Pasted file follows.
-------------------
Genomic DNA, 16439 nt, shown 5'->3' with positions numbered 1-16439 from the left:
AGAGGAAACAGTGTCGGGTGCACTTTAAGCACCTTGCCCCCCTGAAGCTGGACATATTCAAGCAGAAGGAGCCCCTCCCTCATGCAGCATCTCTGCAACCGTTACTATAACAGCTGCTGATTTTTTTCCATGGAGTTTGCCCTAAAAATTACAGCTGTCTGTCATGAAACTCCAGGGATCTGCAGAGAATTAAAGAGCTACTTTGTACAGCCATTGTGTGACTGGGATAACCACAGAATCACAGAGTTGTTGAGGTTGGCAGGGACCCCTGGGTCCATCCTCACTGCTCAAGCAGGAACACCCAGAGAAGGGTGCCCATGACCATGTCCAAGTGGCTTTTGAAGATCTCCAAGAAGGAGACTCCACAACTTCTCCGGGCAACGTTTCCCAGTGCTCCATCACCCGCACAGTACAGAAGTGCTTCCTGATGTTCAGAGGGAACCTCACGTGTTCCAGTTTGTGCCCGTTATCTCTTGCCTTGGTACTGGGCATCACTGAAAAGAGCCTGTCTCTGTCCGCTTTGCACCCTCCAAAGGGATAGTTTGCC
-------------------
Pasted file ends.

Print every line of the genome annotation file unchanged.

Genomic DNA, 16439 nt, shown 5'->3' with positions numbered 1-16439 from the left:
AGAGGAAACAGTGTCGGGTGCACTTTAAGCACCTTGCCCCCCTGAAGCTGGACATATTCAAGCAGAAGGAGCCCCTCCCTCATGCAGCATCTCTGCAACCGTTACTATAACAGCTGCTGATTTTTTTCCATGGAGTTTGCCCTAAAAATTACAGCTGTCTGTCATGAAACTCCAGGGATCTGCAGAGAATTAAAGAGCTACTTTGTACAGCCATTGTGTGACTGGGATAACCACAGAATCACAGAGTTGTTGAGGTTGGCAGGGACCCCTGGGTCCATCCTCACTGCTCAAGCAGGAACACCCAGAGAAGGGTGCCCATGACCATGTCCAAGTGGCTTTTGAAGATCTCCAAGAAGGAGACTCCACAACTTCTCCGGGCAACGTTTCCCAGTGCTCCATCACCCGCACAGTACAGAAGTGCTTCCTGATGTTCAGAGGGAACCTCACGTGTTCCAGTTTGTGCCCGTTATCTCTTGCCTTGGTACTGGGCATCACTGAAAAGAGCCTGTCTCTGTCCGCTTTGCACCCTCCAAAGGGATAGTTTGCC